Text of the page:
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‘The Last of Us’: What Fans of the Game Think and How it Compares to Other Apolcalypse Shows

“The Last of Us” is sweeping the television scene with a new apocalypse story that delivers outstanding performances and writing alike.

Credit: HBO

The Last of Us is quickly becoming one of HBO’s most popular shows, starting off strong with four captivating, heartbreaking, and terrifying episodes. The Last of Us stars Pedro Pascal as Joel and Bella Ramsey as Ellie in the lead roles, with support from TV veterans Anna Torv and Nick Offerman.

The first episode introduces us to Joel in 2003, on the eve of terror and the destruction of the world as we know it. For those who haven’t played the game, there’s a shocking 20-year time jump that jostles viewers into Boston circa 2023. The scene is once again set against the backdrop of a totalitarian government, crime, and below-desirable living conditions. By the fourth episode, we’re following Joel and his young companion Ellie, who is supposedly immune to the virus. They’re navigating the wilderness and the danger of other humans as they try to make it to Wyoming and keep clear of those infected with the virus.

Bella Ramsey and Anna Torv in “The Last of Us”. Credit: HBO

How “The Last of Us” stands against other apocalypse stories

While there’s no shortage of post-apocalyptic stories to inspire the writers, The Last of Us feels very reminiscent of Stephen King’s 1978 novel The Stand. Our reluctant hero Joel could be considered something of a Stu Redman, the Texan everyman who not only survives the apocalypse but is swept up into being a savior.

Like The Stand, The Last of Us tells of a world that is not so far off from our own. It’s not unrecognizable and foreign but instead names recognizable Boston subway stops and Cumberland Farms guest appearances. However, in a world not so post-pandemic, there’s occasional rhetoric that feels a bit too on the nose. For example, they call their epidemic a pandemic, whereas most might call it a zombie apocalypse (although don’t use the Z word on set, according to Variety). It hits a little bit too close to home in some areas, but luckily the monster violence is far enough from our own world that it doesn’t profit too much from our own suffering.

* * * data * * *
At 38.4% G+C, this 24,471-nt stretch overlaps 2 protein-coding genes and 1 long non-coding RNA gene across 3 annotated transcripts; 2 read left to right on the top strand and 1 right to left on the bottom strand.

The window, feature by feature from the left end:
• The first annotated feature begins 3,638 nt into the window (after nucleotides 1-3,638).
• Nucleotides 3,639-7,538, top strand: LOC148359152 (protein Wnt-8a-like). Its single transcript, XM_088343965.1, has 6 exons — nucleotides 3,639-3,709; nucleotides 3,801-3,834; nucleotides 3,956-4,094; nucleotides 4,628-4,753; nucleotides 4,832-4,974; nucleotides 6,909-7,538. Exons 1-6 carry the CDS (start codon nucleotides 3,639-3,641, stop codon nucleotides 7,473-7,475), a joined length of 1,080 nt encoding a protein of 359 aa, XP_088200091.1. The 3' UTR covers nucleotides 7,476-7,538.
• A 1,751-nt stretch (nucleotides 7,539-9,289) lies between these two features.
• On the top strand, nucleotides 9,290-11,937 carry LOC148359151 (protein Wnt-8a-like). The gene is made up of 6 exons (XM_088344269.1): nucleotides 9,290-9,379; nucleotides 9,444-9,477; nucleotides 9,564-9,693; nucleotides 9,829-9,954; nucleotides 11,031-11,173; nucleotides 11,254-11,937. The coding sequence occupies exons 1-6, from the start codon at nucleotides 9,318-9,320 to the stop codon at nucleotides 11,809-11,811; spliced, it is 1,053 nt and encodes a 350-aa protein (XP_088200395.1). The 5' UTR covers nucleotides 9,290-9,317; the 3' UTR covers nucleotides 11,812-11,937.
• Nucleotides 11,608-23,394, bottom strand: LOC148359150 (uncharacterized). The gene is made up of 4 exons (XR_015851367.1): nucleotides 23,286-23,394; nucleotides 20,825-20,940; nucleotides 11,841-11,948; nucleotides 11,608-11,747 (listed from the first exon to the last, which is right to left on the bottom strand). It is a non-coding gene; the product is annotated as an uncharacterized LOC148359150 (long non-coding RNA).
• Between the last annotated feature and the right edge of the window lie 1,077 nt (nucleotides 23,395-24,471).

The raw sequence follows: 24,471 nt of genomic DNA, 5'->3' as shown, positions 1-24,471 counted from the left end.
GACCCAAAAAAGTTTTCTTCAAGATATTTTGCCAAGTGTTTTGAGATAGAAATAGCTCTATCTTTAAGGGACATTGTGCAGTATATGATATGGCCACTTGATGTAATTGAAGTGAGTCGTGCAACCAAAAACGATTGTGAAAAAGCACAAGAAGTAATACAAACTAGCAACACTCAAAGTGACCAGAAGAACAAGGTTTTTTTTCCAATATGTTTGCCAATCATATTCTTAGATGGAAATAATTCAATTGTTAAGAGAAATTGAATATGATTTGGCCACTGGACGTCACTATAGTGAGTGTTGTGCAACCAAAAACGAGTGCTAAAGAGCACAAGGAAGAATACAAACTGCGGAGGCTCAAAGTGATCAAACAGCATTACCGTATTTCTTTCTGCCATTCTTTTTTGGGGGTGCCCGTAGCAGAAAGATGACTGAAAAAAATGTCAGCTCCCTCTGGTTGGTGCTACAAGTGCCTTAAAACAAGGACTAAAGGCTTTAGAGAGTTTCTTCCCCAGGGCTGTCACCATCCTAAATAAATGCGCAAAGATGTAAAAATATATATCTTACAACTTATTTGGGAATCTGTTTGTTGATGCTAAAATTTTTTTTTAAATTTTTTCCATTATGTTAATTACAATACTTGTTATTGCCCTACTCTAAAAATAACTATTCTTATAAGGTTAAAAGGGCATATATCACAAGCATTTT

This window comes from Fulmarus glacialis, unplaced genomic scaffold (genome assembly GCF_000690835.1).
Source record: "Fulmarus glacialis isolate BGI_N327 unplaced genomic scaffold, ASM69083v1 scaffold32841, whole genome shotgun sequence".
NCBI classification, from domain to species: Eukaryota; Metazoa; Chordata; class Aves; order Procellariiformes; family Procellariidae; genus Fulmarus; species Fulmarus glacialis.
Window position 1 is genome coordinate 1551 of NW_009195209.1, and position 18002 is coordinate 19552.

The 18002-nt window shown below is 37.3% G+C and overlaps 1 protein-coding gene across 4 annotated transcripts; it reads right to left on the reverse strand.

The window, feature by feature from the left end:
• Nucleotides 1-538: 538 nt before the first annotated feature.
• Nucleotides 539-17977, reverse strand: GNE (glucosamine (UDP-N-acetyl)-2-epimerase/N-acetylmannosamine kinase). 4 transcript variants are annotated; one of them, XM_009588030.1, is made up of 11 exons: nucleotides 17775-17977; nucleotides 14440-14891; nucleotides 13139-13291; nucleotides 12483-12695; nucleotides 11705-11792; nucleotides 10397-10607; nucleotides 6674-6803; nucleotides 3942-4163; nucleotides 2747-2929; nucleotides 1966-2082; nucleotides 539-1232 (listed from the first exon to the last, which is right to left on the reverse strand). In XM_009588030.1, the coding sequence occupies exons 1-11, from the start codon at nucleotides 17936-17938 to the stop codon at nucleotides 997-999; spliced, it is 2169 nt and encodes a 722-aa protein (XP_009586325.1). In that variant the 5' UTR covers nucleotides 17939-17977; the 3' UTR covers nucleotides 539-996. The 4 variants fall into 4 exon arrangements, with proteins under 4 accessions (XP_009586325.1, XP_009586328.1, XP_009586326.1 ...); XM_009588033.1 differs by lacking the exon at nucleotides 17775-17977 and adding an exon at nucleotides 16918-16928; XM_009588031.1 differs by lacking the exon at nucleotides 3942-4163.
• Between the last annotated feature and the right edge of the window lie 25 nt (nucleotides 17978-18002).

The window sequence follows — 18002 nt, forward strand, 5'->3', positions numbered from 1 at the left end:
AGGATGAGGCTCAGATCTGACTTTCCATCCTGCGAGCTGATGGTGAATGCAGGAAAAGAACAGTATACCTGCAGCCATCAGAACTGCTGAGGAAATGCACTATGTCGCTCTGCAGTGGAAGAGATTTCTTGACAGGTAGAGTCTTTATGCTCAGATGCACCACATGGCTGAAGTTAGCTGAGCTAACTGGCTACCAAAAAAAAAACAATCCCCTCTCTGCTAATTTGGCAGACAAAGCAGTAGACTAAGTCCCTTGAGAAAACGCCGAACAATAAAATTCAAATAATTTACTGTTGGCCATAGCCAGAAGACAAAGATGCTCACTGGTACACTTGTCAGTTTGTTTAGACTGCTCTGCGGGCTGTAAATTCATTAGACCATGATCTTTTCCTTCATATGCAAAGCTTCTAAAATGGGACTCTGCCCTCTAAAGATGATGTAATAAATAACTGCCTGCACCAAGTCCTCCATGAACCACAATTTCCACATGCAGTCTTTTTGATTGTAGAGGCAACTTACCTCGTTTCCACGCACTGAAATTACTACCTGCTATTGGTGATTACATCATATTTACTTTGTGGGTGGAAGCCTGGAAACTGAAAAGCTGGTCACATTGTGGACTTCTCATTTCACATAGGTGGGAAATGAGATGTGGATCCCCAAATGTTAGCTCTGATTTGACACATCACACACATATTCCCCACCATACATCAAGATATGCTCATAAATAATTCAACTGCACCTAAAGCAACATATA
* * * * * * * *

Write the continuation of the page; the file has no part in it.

“The Last of Us” pleases game fan base

Most notably, though, the game has been praised by fans of the original franchise for its accuracy to the game, which was released in 2013 and has remained quite popular since. The show itself sometimes has the aura of videogame play, specifically during the zombie scenes. It makes the show feel more immersive than what has been the popular sphere lately and adds a unique quality that more adaptations should take into account. While still a fun adaptation, the Uncharted movie starring Tom Holland and Mark Wahlberg could have profited from this kind of creativity. However, for those who are new to the franchise, the show doesn’t patronize their audience either. It doesn’t feel like an inside joke that you’re missing out on, instead, they take the time to build characters that feel developed and really fleshed out.

Pedro Pascal and Bella Ramsey at the LA premier of “The Last of Us”. Credit: DFree/Shutterstock

Impressive character development from showrunners

The strongest part of the show thus far is the character development. Considering Pedro Pascal is a current sensation, it wouldn’t take much for fans to gravitate toward Joel. Even without Pascal’s current stardom and TikTok fame (especially after user dvcree’s viral post), one can’t help but feel connected to the characters. They’re fleshed out in a way that feels personal and unlike most TV series in recent years. Plus, it has been able to do this in a span of four episodes.

Another accomplishment of the show is not falling into the annoying child character that many franchises have suffered from for years. Ellie is not only hilarious but also endearing and fleshed out. The characters have a multi-dimensional quality that is impressive over such a short amount of time. Even shows that are revered for their character development, such as the iconic 2004 ABC series Lost, where the characters need seasons filled with flashbacks to give them sympathy.

Bella Ramsey, Anna Torv, and Pedro Pascal in “The Last of Us”. Credit: HBO.

What can viewers expect from future episodes?

We haven’t seen the worst for Joel and Ellie yet. Episode four ended with introducing new characters such as Melanie Lynskey’s Kathleen who appears to lead a group of revolutionaries in Kansas City where Joel and Ellie currently are in trouble.

Viewers who haven’t played the game will only have to wait until Friday night when it will return on HBO max. Until then, fans can tide themselves over with Pedro Pascals appearance on the most recent episode of Saturday Night Live, where he hosted for the first time along with the cast of current comedians.

Written By

Gillian is a journalist with an interest in film and illustration. Her favorite director is Quentin Tarantino and her favorite movies are Good Will Hunting and My Neighbor Totoro. In her free time, she works on her artwork and reads science fiction.

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